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Superior Finance Corp. v. John A. McCrane Motors

Decided: October 1, 1935.

SUPERIOR FINANCE CORPORATION, PLAINTIFF-RESPONDENT,
v.
JOHN A. MCCRANE MOTORS, INCORPORATED, ET AL., DEFENDANTS-APPELLANTS



On appeal from the Passaic District Court.

For the appellants, Cohn & Kohlreiter.

For the respondents, Feder & Rinzler.

Before Justices Trenchard, Heher and Perskie.

Perskie

The opinion of the court was delivered by

PERSKIE, J. The trial judge of the Passaic District Court, relying on the opinion of this court in which a former judgment of no cause of action, on the same same issues between the same parties, was reversed (11 N.J. Mis. R. 857; affirmed solely by reason of an equally divided court, 113 N.J.L. 514; application for reargument denied, motion No. 36, October term, 1934, Court of Errors and Appeals), directed a verdict in favor of the plaintiff and against the defendants.

Appellants, who were the defendants below, filed fifty-four specifications of determination with which they are dissatisfied in point of law. They are argued under four points, substantially as follows: (1) That the trial court erred in refusing to permit in evidence the conditional sales contract; (2) that the trial court erred in refusing to permit proof to substantiate the defense of plaintiff's failure to properly

repossess and resell the automobile, which was the subjectmatter of the note and the conditional sales agreement, in the manner provided by chapter 210 (Pamph. L. 1919, p. 461), and thus they were relieved from liability in the premises. (Under this point specifications 5 to 53, inclusive, are argued.) (3) That the trial court erred in denying the motion for a directed verdict in their favor; (4) that the trial court erred in granting appellee's motion for a directed verdict in its favor. It is stated "that the court's refusal to grant appellants' motions, therefore, forms the major portion of appellants' specifications of determination with which it is dissatisfied in point of law." Thus we have before us exactly the same question which received our consideration and determination on the reversal of the first judgment of no cause of action, namely, did the note and the conditional sales agreement constitute but one obligation, or, did the note, in issue, constitute an obligation independent of the conditional sales agreement?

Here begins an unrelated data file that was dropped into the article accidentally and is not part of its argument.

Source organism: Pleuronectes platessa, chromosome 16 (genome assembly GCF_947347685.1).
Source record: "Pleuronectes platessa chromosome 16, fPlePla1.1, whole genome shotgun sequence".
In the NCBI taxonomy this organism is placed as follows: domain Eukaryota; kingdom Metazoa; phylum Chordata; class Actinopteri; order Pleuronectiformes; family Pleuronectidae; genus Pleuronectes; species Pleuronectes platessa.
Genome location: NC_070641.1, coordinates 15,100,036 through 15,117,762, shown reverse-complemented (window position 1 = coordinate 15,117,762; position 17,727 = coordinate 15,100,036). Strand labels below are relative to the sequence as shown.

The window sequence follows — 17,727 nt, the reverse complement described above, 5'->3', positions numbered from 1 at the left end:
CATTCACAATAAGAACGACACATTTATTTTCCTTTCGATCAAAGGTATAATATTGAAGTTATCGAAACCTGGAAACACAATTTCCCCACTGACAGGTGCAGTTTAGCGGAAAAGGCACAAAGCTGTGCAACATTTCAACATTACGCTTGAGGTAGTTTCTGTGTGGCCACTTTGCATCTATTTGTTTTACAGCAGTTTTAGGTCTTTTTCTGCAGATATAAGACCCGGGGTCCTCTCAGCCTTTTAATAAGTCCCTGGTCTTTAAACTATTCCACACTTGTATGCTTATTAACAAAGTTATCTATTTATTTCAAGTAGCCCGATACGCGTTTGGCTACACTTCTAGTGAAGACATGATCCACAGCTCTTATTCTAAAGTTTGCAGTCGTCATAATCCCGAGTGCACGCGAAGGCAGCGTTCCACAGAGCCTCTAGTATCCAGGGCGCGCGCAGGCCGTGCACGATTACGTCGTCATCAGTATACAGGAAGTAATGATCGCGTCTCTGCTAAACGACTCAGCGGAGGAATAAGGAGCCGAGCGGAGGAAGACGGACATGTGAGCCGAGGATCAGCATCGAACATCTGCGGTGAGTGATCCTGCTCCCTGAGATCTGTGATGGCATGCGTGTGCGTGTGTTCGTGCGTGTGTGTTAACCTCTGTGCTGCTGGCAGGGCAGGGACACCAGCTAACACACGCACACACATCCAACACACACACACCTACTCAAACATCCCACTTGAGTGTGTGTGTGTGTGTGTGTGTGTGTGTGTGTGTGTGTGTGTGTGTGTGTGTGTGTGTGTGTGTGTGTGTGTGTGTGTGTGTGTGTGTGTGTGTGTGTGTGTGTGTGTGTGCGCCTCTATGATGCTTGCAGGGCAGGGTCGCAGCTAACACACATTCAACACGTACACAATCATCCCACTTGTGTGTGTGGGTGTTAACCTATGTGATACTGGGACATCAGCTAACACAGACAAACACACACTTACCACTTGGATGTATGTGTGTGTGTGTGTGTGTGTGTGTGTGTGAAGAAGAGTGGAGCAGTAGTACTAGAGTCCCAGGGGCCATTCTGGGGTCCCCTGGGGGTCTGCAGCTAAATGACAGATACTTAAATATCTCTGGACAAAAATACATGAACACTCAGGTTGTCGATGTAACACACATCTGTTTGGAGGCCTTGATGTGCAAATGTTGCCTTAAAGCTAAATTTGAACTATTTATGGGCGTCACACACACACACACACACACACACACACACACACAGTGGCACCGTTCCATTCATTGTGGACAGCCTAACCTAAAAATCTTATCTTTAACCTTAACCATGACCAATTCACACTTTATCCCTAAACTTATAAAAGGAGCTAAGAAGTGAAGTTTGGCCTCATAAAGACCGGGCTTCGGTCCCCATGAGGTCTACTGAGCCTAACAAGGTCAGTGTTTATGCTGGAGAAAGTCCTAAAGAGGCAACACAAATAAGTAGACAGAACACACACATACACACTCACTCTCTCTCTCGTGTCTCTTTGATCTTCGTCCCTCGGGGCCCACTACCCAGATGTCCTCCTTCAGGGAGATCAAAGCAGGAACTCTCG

This court, in its opinion, 11 N.J. Mis. R. 857, among other things said: "The points argued are in substance that the conditional sales agreement was irrelevant to the issue, that it was improperly submitted to the jury for consideration * * *" and "* * * there was error in the instruction to the jury by the judge with respect to the effect of the conditional sales agreement as a defense to the action of the note. There was no proof showing that the note and the agreement, which were received in evidence, had any relation in a contractual sense the one to the other." It is argued, in effect, that we should now hold that it was error for the trial judge to follow the opinion of this court. The Court of Errors and Appeals did not so hold. The trial judge relied, and properly so, on the opinion of this court; and this court is, of course, bound by its own opinion.

It would perhaps suffice to stop at this point. But it is strongly argued: First, that the endorsement on the note of the following sentence: "This note covers deferred installments under a conditional sale contract made this day between payee and maker thereof," is very strong proof of the fact that the conditional sales agreement was part of the note in

question. There are at least two dispositive answers to this contention. (1) The quoted wording on the note was before us on the first appeal; (2) the wording employed does not justify the conclusion that the conditional sales agreement was to be a part of the note. If it were so intended it was, of course, a simple matter to so state it. The mere reference to the conditional sales agreement is not sufficient to make it part and parcel of the obligation ...


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